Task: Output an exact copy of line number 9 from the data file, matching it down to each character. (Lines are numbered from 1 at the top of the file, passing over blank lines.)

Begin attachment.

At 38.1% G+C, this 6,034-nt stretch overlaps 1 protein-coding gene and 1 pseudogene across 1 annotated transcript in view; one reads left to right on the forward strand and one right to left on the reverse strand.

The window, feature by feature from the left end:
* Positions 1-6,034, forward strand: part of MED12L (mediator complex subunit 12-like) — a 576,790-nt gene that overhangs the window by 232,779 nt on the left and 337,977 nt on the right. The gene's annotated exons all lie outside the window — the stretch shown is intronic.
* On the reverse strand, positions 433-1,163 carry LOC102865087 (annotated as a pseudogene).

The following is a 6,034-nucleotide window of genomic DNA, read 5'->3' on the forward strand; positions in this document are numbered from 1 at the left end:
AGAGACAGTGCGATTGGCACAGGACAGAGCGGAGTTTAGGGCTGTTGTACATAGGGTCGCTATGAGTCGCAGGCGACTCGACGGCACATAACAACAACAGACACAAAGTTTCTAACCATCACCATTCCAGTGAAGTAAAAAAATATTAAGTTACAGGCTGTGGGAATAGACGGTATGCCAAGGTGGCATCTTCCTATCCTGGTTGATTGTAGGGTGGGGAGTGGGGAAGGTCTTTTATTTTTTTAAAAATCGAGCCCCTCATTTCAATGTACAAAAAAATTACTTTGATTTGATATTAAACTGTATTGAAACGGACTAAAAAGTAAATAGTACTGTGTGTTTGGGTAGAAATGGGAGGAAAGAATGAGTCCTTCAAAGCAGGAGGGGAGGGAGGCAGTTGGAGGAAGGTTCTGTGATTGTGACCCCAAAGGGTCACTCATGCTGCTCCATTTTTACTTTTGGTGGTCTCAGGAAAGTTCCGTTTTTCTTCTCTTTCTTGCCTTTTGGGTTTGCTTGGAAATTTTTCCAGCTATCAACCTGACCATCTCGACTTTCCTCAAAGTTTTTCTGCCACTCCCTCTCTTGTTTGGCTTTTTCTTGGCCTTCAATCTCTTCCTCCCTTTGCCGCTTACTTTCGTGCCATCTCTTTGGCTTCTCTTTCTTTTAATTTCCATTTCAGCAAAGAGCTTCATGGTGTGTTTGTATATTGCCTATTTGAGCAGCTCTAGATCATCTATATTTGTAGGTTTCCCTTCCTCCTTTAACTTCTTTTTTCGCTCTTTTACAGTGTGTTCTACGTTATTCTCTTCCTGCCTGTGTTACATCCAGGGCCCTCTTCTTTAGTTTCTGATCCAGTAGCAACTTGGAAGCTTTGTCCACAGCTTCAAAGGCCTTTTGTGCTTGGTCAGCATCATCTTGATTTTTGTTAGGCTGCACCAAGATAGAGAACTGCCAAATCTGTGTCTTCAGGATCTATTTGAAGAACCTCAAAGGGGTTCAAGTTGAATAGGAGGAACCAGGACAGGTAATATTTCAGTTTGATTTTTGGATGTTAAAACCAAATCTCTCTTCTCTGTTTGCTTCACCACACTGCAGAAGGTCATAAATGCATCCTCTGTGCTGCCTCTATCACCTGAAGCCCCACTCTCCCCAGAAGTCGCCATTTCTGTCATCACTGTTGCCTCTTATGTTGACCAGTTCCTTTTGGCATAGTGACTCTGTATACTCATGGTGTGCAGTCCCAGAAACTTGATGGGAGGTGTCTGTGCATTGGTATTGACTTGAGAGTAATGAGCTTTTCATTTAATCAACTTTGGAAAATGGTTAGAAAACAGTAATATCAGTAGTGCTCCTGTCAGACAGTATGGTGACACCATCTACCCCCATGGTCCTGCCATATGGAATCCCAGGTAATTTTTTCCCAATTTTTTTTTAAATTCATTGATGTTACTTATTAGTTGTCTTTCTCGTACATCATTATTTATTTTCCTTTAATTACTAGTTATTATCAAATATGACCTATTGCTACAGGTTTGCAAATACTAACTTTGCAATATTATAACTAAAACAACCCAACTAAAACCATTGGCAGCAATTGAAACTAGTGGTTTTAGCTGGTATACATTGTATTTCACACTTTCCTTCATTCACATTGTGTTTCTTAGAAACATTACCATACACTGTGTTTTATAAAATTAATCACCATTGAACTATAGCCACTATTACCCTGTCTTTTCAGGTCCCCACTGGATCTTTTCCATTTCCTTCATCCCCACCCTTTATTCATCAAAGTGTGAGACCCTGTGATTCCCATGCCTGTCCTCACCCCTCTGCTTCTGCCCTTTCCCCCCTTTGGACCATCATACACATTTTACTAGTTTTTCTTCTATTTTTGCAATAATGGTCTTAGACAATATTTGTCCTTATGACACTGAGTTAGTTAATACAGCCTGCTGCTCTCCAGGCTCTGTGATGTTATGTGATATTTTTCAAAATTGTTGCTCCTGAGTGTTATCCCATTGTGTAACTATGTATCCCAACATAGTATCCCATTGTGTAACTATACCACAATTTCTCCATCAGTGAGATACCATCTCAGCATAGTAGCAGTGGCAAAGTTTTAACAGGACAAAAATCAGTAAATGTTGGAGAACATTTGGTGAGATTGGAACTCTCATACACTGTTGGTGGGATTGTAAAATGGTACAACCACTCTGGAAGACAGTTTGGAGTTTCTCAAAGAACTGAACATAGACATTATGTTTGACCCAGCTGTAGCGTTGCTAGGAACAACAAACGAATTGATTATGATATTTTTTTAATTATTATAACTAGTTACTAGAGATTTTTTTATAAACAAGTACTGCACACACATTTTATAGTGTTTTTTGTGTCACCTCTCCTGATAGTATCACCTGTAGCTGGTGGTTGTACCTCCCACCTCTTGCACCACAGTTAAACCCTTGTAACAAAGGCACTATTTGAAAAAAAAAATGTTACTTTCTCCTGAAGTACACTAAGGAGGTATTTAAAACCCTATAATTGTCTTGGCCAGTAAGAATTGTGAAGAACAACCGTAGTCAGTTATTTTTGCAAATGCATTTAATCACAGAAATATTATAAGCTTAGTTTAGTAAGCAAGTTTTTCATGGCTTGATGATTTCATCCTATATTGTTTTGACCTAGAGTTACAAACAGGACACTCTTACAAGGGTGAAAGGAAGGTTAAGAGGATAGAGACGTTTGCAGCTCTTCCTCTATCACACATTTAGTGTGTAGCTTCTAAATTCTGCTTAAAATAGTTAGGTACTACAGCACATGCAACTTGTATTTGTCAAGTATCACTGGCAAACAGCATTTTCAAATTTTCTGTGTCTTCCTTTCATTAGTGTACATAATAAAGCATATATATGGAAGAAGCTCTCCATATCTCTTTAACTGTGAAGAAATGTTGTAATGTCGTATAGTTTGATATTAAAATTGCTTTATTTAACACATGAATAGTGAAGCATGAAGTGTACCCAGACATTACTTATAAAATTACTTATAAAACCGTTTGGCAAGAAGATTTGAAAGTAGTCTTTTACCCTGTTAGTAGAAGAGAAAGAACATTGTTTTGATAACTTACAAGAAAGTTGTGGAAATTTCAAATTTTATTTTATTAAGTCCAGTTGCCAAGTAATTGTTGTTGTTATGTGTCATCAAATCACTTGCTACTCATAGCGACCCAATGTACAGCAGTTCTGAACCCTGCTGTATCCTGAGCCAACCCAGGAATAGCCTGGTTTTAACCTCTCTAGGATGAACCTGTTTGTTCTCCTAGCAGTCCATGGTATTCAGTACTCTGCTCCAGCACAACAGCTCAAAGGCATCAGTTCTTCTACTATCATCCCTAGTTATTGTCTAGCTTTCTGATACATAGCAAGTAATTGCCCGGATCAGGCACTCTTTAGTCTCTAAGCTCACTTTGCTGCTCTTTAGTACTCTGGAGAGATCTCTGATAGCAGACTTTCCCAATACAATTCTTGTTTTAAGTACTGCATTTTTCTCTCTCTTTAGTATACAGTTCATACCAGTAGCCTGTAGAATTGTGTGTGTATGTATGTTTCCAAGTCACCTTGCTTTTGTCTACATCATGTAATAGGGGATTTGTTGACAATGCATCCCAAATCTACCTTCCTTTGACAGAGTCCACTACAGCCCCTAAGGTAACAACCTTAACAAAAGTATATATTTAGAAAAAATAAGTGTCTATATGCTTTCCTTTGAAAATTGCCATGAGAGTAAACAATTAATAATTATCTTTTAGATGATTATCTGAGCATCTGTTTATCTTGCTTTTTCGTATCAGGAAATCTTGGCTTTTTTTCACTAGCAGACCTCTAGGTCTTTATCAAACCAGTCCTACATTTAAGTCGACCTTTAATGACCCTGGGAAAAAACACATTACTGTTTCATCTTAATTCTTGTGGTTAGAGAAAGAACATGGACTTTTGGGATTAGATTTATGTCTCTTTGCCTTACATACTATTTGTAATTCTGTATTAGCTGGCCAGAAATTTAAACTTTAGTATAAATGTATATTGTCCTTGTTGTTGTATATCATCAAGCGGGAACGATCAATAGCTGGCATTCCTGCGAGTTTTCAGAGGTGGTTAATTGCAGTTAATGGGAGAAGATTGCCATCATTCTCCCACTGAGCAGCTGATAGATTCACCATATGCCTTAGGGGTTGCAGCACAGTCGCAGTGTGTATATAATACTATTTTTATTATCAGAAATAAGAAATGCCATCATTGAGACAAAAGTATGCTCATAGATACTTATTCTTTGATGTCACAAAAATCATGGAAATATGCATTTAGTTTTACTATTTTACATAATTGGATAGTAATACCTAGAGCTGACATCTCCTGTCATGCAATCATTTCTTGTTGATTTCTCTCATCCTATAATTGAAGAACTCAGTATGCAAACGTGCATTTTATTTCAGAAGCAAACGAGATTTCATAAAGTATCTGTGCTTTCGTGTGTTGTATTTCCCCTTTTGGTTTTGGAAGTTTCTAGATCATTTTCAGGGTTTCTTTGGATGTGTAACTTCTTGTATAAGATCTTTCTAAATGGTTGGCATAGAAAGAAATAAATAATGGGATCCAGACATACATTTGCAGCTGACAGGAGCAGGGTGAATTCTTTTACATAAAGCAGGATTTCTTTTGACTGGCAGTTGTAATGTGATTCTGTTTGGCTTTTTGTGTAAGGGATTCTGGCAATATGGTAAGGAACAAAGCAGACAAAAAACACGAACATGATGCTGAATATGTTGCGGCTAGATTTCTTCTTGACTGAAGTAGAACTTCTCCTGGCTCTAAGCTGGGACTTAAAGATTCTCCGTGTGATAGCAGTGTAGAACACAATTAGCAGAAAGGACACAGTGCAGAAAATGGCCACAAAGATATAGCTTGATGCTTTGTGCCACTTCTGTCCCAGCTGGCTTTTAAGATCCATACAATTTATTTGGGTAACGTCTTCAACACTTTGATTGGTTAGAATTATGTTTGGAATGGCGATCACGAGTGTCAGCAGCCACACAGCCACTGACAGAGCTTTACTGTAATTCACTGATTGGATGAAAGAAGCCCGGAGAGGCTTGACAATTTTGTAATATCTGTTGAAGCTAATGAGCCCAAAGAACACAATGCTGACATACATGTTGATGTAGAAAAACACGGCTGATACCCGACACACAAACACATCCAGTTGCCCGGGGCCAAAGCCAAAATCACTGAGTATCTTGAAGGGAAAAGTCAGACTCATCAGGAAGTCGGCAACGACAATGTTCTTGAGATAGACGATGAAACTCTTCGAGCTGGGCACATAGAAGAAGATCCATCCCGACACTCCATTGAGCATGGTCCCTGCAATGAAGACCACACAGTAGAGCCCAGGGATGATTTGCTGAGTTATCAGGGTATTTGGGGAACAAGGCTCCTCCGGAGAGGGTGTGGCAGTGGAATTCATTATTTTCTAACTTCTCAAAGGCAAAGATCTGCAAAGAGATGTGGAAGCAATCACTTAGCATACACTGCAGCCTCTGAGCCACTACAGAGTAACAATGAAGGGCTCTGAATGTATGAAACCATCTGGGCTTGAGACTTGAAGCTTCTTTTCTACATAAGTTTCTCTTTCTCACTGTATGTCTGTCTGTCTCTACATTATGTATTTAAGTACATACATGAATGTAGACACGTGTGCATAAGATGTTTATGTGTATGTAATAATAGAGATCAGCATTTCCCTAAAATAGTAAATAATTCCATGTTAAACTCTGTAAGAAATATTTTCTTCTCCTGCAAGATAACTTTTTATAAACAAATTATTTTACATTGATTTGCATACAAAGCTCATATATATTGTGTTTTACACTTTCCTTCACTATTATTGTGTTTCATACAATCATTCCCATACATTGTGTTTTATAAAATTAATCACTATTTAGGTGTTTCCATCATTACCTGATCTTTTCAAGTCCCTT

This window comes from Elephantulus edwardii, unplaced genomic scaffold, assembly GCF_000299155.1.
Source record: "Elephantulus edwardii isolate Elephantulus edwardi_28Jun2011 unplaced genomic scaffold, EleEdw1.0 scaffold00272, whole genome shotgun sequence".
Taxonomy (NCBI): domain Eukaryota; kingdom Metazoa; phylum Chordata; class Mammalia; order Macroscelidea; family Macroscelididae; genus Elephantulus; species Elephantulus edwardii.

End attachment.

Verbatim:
Taxonomy (NCBI): domain Eukaryota; kingdom Metazoa; phylum Chordata; class Mammalia; order Macroscelidea; family Macroscelididae; genus Elephantulus; species Elephantulus edwardii.